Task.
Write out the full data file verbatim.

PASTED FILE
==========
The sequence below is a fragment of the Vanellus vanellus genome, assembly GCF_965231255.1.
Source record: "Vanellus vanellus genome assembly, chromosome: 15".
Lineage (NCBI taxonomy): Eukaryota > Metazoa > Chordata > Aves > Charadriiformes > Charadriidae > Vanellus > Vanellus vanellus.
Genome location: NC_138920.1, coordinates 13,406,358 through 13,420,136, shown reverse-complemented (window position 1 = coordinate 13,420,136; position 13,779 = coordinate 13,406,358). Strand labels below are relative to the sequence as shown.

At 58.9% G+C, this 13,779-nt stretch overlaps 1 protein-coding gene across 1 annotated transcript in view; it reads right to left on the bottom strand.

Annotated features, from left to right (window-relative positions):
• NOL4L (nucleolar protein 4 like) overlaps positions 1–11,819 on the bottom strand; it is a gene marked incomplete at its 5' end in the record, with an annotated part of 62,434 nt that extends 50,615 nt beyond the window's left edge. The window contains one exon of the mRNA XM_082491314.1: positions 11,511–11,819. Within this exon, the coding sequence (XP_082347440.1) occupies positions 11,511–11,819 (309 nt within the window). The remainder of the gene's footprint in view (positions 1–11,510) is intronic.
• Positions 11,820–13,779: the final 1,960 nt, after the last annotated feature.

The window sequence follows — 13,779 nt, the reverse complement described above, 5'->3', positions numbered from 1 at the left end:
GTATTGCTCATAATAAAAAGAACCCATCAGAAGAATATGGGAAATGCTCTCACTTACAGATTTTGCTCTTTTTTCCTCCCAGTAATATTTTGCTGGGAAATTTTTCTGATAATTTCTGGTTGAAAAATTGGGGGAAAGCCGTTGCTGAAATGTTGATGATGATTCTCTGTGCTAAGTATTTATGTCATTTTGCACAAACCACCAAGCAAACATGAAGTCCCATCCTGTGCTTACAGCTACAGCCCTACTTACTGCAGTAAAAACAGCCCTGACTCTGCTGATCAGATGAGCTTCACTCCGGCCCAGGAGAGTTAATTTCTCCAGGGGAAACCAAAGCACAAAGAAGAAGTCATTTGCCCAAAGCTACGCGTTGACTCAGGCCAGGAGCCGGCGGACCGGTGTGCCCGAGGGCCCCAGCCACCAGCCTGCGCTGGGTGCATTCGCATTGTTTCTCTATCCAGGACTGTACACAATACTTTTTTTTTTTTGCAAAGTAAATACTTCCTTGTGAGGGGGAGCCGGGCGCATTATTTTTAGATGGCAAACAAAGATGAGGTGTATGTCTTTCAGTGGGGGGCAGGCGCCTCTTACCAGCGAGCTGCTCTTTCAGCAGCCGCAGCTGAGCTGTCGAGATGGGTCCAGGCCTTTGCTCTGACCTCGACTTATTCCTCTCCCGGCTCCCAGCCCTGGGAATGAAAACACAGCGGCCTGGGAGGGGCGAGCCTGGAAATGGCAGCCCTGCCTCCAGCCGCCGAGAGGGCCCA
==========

The sequence below is a fragment of the Vanellus vanellus genome, assembly GCF_965231255.1.
Source record: "Vanellus vanellus genome assembly, chromosome: 15".
Lineage (NCBI taxonomy): Eukaryota > Metazoa > Chordata > Aves > Charadriiformes > Charadriidae > Vanellus > Vanellus vanellus.
Genome location: NC_138920.1, coordinates 13,406,358 through 13,420,136, shown reverse-complemented (window position 1 = coordinate 13,420,136; position 13,779 = coordinate 13,406,358). Strand labels below are relative to the sequence as shown.

At 58.9% G+C, this 13,779-nt stretch overlaps 1 protein-coding gene across 1 annotated transcript in view; it reads right to left on the bottom strand.

Annotated features, from left to right (window-relative positions):
• NOL4L (nucleolar protein 4 like) overlaps positions 1–11,819 on the bottom strand; it is a gene marked incomplete at its 5' end in the record, with an annotated part of 62,434 nt that extends 50,615 nt beyond the window's left edge. The window contains one exon of the mRNA XM_082491314.1: positions 11,511–11,819. Within this exon, the coding sequence (XP_082347440.1) occupies positions 11,511–11,819 (309 nt within the window). The remainder of the gene's footprint in view (positions 1–11,510) is intronic.
• Positions 11,820–13,779: the final 1,960 nt, after the last annotated feature.

The window sequence follows — 13,779 nt, the reverse complement described above, 5'->3', positions numbered from 1 at the left end:
GTATTGCTCATAATAAAAAGAACCCATCAGAAGAATATGGGAAATGCTCTCACTTACAGATTTTGCTCTTTTTTCCTCCCAGTAATATTTTGCTGGGAAATTTTTCTGATAATTTCTGGTTGAAAAATTGGGGGAAAGCCGTTGCTGAAATGTTGATGATGATTCTCTGTGCTAAGTATTTATGTCATTTTGCACAAACCACCAAGCAAACATGAAGTCCCATCCTGTGCTTACAGCTACAGCCCTACTTACTGCAGTAAAAACAGCCCTGACTCTGCTGATCAGATGAGCTTCACTCCGGCCCAGGAGAGTTAATTTCTCCAGGGGAAACCAAAGCACAAAGAAGAAGTCATTTGCCCAAAGCTACGCGTTGACTCAGGCCAGGAGCCGGCGGACCGGTGTGCCCGAGGGCCCCAGCCACCAGCCTGCGCTGGGTGCATTCGCATTGTTTCTCTATCCAGGACTGTACACAATACTTTTTTTTTTTTGCAAAGTAAATACTTCCTTGTGAGGGGGAGCCGGGCGCATTATTTTTAGATGGCAAACAAAGATGAGGTGTATGTCTTTCAGTGGGGGGCAGGCGCCTCTTACCAGCGAGCTGCTCTTTCAGCAGCCGCAGCTGAGCTGTCGAGATGGGTCCAGGCCTTTGCTCTGACCTCGACTTATTCCTCTCCCGGCTCCCAGCCCTGGGAATGAAAACACAGCGGCCTGGGAGGGGCGAGCCTGGAAATGGCAGCCCTGCCTCCAGCCGCCGAGAGGGCCCA